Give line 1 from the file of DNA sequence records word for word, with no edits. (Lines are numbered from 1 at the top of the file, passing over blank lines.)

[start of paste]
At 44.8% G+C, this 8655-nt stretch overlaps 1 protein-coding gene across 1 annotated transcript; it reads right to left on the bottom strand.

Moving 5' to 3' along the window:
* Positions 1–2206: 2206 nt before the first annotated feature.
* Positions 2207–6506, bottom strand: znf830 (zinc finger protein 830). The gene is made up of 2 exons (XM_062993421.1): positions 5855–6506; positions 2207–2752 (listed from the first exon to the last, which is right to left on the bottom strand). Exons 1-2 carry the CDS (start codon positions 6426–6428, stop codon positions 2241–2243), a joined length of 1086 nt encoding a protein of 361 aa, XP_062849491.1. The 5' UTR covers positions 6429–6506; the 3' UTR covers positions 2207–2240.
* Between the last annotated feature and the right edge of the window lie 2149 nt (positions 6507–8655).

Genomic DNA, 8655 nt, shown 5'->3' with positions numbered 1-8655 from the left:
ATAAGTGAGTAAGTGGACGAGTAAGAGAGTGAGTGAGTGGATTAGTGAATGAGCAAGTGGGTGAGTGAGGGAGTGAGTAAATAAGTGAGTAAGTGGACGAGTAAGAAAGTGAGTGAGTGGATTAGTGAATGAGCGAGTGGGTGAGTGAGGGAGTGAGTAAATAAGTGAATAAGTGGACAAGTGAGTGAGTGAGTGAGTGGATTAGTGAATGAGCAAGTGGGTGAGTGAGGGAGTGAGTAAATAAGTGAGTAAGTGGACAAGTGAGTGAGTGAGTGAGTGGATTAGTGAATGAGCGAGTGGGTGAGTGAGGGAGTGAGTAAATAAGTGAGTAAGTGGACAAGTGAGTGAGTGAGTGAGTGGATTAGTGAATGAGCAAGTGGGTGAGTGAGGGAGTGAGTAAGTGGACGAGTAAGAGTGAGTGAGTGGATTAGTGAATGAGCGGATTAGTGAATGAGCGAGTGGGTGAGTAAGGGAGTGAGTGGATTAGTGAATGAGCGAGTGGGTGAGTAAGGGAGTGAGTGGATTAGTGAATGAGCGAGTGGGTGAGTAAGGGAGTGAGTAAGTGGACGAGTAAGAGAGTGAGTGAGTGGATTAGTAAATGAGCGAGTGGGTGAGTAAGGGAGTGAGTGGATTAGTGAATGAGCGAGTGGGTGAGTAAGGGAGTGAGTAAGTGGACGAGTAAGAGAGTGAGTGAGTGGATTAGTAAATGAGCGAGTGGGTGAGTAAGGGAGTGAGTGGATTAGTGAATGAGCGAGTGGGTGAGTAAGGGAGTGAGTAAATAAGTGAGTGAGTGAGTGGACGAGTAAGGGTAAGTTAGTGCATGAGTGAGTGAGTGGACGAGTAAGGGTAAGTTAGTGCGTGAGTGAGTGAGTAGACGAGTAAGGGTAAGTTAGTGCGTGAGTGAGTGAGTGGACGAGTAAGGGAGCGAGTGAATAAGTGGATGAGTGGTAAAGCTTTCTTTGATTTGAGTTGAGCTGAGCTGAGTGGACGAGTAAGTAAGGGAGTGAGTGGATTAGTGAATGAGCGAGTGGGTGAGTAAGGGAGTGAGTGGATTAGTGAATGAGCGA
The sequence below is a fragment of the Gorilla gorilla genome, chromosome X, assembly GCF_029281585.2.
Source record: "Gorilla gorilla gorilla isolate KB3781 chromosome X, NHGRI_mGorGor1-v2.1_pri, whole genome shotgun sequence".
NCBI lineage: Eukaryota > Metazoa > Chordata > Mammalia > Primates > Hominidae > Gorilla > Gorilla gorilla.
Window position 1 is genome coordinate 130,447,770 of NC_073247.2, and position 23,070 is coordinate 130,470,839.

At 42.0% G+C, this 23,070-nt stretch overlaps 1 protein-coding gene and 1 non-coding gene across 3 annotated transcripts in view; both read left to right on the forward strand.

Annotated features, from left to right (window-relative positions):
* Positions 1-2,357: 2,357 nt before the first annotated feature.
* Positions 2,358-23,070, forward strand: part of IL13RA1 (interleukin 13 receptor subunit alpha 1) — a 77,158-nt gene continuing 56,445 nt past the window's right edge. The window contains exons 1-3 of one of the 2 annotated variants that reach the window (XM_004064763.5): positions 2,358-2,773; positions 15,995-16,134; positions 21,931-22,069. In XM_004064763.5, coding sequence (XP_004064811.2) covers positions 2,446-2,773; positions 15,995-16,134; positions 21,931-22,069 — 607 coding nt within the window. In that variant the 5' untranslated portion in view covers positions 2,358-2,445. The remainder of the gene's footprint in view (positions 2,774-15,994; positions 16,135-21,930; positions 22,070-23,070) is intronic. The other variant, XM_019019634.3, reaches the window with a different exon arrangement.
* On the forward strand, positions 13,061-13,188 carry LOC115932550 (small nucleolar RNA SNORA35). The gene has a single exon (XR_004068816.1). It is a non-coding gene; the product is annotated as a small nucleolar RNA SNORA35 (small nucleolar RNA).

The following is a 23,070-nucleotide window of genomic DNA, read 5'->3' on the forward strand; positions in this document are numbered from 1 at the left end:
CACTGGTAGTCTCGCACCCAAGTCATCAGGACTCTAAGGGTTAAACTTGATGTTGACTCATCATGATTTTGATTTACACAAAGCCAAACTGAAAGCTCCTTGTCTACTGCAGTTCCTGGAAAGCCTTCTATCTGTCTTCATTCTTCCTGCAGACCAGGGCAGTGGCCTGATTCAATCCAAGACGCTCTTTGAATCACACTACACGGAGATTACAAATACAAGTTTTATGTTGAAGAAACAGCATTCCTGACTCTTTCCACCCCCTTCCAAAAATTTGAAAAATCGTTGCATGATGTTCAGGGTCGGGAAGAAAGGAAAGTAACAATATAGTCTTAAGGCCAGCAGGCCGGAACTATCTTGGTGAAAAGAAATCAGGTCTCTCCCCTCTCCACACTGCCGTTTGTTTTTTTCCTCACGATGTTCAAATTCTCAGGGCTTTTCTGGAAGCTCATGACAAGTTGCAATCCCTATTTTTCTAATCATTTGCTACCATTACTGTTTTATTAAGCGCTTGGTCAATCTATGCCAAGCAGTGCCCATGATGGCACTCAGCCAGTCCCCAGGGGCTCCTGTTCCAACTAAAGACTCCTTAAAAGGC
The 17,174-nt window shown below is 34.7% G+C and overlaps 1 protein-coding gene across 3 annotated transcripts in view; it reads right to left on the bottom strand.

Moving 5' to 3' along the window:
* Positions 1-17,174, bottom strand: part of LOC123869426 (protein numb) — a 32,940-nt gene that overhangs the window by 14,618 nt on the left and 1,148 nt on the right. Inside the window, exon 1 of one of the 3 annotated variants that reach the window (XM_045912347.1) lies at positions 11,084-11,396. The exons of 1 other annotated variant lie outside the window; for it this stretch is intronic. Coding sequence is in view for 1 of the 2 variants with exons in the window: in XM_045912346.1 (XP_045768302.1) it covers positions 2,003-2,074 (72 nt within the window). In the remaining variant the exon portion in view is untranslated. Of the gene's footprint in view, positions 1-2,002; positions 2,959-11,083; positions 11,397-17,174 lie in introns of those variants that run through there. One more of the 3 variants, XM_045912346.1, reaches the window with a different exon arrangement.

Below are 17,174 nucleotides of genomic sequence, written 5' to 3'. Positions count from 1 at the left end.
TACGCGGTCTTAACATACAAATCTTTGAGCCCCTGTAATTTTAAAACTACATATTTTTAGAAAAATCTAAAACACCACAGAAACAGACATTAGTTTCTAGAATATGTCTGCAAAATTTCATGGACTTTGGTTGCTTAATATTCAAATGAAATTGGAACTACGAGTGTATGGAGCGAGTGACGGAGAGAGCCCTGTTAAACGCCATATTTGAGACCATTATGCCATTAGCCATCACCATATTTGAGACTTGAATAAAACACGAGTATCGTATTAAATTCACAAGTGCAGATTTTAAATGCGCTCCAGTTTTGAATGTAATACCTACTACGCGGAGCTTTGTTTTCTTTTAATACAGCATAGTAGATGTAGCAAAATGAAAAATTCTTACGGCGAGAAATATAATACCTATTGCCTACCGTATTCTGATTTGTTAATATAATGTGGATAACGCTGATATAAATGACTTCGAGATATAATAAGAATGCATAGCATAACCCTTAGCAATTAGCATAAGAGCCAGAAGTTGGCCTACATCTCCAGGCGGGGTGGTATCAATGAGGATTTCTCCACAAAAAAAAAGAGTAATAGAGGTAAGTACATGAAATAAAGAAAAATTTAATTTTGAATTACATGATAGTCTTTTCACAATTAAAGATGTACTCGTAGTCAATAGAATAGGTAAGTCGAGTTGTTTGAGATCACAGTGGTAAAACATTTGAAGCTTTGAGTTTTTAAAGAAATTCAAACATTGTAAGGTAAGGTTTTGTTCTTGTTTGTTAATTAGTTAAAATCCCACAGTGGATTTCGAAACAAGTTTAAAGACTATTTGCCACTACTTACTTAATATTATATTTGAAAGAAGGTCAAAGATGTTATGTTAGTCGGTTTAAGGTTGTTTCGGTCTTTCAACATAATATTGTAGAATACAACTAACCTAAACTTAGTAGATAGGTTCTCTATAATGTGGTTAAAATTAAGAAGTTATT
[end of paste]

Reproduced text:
At 44.8% G+C, this 8655-nt stretch overlaps 1 protein-coding gene across 1 annotated transcript; it reads right to left on the bottom strand.